BBC Homepage World Service Education
BBC Homepagelow graphics version | feedback | help
BBC News Online
 You are in: World: Americas
Front Page 
World 
Africa 
Americas 
Asia-Pacific 
Europe 
Middle East 
South Asia 
-------------
From Our Own Correspondent 
-------------
Letter From America 
UK 
UK Politics 
Business 
Sci/Tech 
Health 
Education 
Entertainment 
Talking Point 
In Depth 
AudioVideo 



The BBC's Robert Piggott
"Part of a desperate effort to keep the Kyoto Treaty alive"
 real 56k

The BBC's Mike Donkin
"All the major players in the climate change debate are in town"
 real 28k

John Prescott, Deputy Prime Minister
"I'm very satisfied that the Americans are participating in these discussions"
 real 28k

Saturday, 21 April, 2001, 15:14 GMT 16:14 UK
UN debates Kyoto future
Car fumes on a cold morning
The treaty aims to cut pollution to below 1990 levels
Forty world environment ministers are meeting in New York on Saturday to discuss the future of the Kyoto protocol.

The United Nations' summit has been called in an attempt to salvage a deal following US withdrawal from the agreement last month.

Ministers must now decide whether to press ahead with Kyoto's targets on emissions without the US, the world's biggest polluter, or to try and tempt the Americans back.

John Prescott
Prescott: "The children of tomorrow will not forgive us"
After 10 years of talking, ministers are keen for action.

Britain's John Prescott said: "We need to keep striving for that consensus... or the world today and the children of tomorrow will not forgive us."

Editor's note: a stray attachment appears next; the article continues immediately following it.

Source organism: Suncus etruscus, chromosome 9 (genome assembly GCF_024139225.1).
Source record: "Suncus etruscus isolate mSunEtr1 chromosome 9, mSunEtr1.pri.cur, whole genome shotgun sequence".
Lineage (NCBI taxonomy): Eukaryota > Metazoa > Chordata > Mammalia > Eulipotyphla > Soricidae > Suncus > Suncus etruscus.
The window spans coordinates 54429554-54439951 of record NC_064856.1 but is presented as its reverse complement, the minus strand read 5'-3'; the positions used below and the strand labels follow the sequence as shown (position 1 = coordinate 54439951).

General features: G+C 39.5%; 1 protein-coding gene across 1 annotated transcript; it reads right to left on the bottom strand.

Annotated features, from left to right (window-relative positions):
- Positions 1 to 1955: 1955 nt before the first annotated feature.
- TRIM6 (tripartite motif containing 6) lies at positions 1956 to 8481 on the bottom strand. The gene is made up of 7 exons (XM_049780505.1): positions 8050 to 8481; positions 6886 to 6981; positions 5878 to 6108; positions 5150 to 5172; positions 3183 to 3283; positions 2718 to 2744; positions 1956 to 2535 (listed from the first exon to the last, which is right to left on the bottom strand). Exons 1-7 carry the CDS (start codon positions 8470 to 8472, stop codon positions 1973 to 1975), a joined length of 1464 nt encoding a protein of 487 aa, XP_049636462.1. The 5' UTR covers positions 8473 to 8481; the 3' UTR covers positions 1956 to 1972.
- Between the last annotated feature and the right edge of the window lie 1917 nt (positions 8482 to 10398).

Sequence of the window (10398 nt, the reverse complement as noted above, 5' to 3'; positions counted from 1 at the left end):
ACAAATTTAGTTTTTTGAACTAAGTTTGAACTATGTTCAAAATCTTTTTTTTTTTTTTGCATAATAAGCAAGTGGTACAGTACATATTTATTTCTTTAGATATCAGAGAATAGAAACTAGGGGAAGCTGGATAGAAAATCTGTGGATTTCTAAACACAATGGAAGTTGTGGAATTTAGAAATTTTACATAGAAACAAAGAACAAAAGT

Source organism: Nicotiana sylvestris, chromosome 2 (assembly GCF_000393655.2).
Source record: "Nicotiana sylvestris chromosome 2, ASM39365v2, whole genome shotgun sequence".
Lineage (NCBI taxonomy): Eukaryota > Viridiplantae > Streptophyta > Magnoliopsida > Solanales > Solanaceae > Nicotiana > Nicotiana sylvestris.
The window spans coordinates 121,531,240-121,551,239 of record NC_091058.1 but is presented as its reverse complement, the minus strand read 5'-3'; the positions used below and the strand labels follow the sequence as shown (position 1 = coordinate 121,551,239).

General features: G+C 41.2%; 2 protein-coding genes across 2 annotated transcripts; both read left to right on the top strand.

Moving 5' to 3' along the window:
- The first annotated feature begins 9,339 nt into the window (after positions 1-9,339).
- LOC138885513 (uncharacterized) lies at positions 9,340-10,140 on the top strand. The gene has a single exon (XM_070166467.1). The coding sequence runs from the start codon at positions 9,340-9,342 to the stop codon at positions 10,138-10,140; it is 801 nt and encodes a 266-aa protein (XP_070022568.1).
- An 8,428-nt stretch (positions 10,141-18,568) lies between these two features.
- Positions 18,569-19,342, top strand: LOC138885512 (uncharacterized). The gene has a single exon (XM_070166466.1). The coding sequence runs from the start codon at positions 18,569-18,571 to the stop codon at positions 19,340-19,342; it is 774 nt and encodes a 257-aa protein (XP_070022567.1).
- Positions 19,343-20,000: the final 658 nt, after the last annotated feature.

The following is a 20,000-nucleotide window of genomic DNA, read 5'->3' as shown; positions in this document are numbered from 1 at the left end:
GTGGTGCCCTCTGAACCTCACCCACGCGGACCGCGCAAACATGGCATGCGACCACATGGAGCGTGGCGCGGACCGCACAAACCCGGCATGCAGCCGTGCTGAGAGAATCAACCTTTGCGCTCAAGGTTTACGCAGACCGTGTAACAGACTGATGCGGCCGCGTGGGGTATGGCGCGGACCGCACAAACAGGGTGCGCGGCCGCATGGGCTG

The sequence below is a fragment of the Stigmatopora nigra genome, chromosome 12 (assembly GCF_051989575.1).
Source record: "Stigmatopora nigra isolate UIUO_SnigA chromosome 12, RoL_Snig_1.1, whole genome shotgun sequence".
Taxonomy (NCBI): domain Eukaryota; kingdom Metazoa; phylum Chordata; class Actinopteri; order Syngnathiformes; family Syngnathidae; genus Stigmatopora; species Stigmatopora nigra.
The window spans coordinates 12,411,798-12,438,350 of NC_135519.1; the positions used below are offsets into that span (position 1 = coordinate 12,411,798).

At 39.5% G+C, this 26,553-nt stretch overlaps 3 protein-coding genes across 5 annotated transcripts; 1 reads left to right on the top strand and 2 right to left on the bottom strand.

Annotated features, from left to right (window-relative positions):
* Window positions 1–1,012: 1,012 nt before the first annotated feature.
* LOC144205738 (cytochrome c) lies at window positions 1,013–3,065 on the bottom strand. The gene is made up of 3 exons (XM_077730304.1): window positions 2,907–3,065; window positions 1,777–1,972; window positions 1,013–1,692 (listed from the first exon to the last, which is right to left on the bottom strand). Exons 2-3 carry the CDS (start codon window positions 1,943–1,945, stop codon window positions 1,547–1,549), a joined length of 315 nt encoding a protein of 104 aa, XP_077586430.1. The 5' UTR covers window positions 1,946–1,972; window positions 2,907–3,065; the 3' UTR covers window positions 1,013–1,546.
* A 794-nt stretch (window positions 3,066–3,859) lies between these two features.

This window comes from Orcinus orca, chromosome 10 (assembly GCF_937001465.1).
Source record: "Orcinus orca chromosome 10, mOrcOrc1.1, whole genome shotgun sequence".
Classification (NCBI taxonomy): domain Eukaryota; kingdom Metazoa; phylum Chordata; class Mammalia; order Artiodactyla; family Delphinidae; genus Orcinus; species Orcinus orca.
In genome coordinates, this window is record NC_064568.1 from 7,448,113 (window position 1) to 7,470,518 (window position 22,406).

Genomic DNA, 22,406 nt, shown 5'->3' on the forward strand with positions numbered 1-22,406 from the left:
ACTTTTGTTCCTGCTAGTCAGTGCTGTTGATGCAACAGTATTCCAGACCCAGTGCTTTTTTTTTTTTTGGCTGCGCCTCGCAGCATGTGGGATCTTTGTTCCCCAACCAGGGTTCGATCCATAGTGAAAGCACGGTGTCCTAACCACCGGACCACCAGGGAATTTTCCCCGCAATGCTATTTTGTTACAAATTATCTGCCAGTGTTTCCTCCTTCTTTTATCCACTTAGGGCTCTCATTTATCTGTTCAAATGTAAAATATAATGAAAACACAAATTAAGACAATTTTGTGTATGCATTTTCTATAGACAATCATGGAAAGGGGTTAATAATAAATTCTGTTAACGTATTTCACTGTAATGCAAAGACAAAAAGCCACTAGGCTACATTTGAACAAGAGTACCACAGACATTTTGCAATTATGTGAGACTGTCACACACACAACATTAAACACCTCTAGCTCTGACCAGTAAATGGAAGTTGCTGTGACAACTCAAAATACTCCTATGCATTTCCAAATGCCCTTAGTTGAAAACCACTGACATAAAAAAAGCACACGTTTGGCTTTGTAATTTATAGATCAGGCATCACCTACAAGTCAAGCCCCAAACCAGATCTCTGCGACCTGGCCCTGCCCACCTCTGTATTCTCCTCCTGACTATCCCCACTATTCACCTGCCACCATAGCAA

The New York summit was called by Dutch Environment Minister Jan Pronk, the UN leader on climate change negotiations.

He said on Wednesday that Washington appeared to have toned down its criticism of Kyoto and that its description of the treaty as "dead" may have been premature.

Leaked memo

He said the US might trade a commitment to plant forests as carbon sinks or buy carbon credits from other nations instead of reducing its emissions to the levels demanded by Kyoto.

Mr Pronk has also said the treaty could be implemented without US participation if it is ratified by 55 countries which produce 55% of global greenhouse emissions.

George W Bush
Bush: Kyoto targets will harm US economy
But further concerns about the US position arose on Friday when a State Department memo was leaked.

The memo, issued on 1 April, states that Washington opposes the Kyoto pact "under any circumstances".

It came days after President George W Bush said the treaty would "seriously harm" the US economy.

The memo suggests the US Government considers climate change solutions based only on market forces and improved technology.

Such a "cavalier attitude" left other countries no choice but to press ahead without the US, said Jennifer Morgan, director of the World Wildlife Fund's climate change campaign.

US emissions rising

The treaty was first agreed in Kyoto, Japan in 1997 though details continue to be negotiated.

It broadly calls for industrialised nations to cut emissions to an average of 5.2% below 1990 levels by 2012.

The US emits about a quarter of the world's greenhouse gases - a rate nearly 15% above its levels in 1990.

Search BBC News Online

Advanced search options
Launch console
BBC RADIO NEWS
BBC ONE TV NEWS
WORLD NEWS SUMMARY
PROGRAMMES GUIDE
See also:

16 Apr 01 | Asia-Pacific
Greens urge US oil boycott
16 Apr 01 | UK Politics
Prescott pressures US on climate treaty
15 Apr 01 | Asia-Pacific
Australia gives up on Kyoto
13 Apr 01 | UK Politics
Blair urged to tackle Bush over Kyoto
25 Nov 00 | Sci/Tech
Analysis: What next?
28 Mar 01 | Sci/Tech
US blow to Kyoto hopes
30 Mar 01 | Americas
Kyoto: Why did the US pull out?
18 Apr 01 | Americas
US urged not to block Kyoto
Internet links:


The BBC is not responsible for the content of external internet sites

Links to more Americas stories are at the foot of the page.


E-mail this story to a friend

Links to more Americas stories